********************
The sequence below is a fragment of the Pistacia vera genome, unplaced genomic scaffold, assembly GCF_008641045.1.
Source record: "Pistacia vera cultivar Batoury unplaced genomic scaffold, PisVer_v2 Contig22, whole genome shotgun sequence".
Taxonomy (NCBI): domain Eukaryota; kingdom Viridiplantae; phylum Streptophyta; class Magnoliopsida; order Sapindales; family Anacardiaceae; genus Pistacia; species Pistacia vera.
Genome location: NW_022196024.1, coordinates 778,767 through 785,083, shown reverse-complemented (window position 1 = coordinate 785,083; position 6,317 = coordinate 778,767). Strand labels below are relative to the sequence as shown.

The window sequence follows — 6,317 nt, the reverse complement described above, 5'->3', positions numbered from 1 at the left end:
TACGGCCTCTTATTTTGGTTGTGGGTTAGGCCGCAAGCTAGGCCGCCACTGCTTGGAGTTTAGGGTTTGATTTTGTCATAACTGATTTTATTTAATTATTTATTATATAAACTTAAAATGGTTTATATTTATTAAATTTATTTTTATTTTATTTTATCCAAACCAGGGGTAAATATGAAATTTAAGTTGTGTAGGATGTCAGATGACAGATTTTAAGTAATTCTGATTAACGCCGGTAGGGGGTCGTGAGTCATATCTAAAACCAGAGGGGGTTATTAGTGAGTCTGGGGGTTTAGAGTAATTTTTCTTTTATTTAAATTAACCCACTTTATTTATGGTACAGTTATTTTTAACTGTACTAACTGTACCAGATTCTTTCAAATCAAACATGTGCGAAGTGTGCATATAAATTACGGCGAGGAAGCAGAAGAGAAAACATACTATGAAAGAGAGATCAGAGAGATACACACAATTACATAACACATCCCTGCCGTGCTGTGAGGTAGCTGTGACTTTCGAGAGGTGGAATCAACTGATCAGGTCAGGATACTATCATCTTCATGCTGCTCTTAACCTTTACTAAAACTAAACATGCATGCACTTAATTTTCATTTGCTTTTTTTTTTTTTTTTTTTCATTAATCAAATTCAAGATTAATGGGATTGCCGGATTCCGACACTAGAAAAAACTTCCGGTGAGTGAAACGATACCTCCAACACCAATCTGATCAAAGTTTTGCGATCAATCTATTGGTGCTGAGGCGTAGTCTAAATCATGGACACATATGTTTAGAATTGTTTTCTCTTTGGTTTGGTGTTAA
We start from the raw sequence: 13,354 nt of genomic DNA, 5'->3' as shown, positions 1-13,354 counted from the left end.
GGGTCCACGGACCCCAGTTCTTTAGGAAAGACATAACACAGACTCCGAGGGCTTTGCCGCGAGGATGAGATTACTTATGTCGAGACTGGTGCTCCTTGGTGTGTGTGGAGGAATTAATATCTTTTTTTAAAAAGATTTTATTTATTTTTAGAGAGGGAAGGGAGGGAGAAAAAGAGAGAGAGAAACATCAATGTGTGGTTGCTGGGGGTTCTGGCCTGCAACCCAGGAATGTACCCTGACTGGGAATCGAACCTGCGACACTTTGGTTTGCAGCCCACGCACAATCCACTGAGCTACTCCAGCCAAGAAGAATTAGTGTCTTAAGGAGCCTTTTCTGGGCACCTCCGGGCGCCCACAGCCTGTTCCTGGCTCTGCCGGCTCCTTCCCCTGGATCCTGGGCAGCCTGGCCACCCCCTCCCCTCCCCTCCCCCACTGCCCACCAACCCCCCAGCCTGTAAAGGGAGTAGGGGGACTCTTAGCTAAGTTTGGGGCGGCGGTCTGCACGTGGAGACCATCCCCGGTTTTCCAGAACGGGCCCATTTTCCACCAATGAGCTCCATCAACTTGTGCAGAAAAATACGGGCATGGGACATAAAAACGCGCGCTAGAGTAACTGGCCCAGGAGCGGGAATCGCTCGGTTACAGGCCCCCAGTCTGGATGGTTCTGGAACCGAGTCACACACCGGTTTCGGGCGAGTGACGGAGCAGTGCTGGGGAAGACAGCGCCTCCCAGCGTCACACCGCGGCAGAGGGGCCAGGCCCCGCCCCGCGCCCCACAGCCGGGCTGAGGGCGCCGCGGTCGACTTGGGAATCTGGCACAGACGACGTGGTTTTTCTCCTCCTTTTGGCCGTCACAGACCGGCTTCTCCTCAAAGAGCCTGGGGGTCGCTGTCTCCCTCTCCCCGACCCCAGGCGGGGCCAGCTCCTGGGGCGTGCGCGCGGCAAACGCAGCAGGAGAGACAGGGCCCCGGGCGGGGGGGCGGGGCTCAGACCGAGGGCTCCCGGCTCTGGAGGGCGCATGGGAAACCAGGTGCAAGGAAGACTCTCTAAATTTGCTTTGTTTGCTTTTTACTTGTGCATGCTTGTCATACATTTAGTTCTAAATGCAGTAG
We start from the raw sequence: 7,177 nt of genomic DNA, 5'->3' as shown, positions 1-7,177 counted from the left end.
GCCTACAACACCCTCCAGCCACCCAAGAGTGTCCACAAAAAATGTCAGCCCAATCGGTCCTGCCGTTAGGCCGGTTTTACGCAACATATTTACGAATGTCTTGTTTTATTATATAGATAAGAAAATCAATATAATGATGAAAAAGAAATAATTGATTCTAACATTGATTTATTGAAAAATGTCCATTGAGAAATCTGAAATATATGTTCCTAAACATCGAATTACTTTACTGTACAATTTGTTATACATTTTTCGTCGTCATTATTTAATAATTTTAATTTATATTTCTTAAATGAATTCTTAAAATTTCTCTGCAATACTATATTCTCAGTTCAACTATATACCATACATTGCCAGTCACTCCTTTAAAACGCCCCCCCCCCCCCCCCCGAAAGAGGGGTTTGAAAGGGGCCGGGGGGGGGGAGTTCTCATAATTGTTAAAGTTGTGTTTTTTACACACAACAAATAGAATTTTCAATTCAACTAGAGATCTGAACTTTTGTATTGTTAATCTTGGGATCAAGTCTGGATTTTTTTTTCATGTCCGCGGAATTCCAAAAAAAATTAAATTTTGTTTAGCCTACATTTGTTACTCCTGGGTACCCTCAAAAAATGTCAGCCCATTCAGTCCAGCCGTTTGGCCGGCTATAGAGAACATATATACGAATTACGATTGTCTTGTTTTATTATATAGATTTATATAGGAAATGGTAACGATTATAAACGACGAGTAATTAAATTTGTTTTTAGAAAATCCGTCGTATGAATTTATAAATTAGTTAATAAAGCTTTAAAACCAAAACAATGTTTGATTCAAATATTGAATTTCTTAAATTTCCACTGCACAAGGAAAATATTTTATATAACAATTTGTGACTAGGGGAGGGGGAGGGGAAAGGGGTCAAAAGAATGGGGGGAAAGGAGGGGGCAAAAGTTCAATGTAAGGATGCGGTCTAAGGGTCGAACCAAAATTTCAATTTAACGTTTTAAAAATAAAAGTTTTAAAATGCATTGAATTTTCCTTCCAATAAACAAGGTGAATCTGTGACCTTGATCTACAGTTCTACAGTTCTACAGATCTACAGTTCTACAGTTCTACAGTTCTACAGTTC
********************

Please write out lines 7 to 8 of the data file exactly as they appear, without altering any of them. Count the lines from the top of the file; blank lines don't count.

We start from the raw sequence: 13,354 nt of genomic DNA, 5'->3' as shown, positions 1-13,354 counted from the left end.
GGGTCCACGGACCCCAGTTCTTTAGGAAAGACATAACACAGACTCCGAGGGCTTTGCCGCGAGGATGAGATTACTTATGTCGAGACTGGTGCTCCTTGGTGTGTGTGGAGGAATTAATATCTTTTTTTAAAAAGATTTTATTTATTTTTAGAGAGGGAAGGGAGGGAGAAAAAGAGAGAGAGAAACATCAATGTGTGGTTGCTGGGGGTTCTGGCCTGCAACCCAGGAATGTACCCTGACTGGGAATCGAACCTGCGACACTTTGGTTTGCAGCCCACGCACAATCCACTGAGCTACTCCAGCCAAGAAGAATTAGTGTCTTAAGGAGCCTTTTCTGGGCACCTCCGGGCGCCCACAGCCTGTTCCTGGCTCTGCCGGCTCCTTCCCCTGGATCCTGGGCAGCCTGGCCACCCCCTCCCCTCCCCTCCCCCACTGCCCACCAACCCCCCAGCCTGTAAAGGGAGTAGGGGGACTCTTAGCTAAGTTTGGGGCGGCGGTCTGCACGTGGAGACCATCCCCGGTTTTCCAGAACGGGCCCATTTTCCACCAATGAGCTCCATCAACTTGTGCAGAAAAATACGGGCATGGGACATAAAAACGCGCGCTAGAGTAACTGGCCCAGGAGCGGGAATCGCTCGGTTACAGGCCCCCAGTCTGGATGGTTCTGGAACCGAGTCACACACCGGTTTCGGGCGAGTGACGGAGCAGTGCTGGGGAAGACAGCGCCTCCCAGCGTCACACCGCGGCAGAGGGGCCAGGCCCCGCCCCGCGCCCCACAGCCGGGCTGAGGGCGCCGCGGTCGACTTGGGAATCTGGCACAGACGACGTGGTTTTTCTCCTCCTTTTGGCCGTCACAGACCGGCTTCTCCTCAAAGAGCCTGGGGGTCGCTGTCTCCCTCTCCCCGACCCCAGGCGGGGCCAGCTCCTGGGGCGTGCGCGCGGCAAACGCAGCAGGAGAGACAGGGCCCCGGGCGGGGGGGCGGGGCTCAGACCGAGGGCTCCCGGCTCTGGAGGGCGCATGGGAAACCAGGTGCAAGGAAGACTCTCTAAATTTGCTTTGTTTGCTTTTTACTTGTGCATGCTTGTCATACATTTAGTTCTAAATGCAGTAG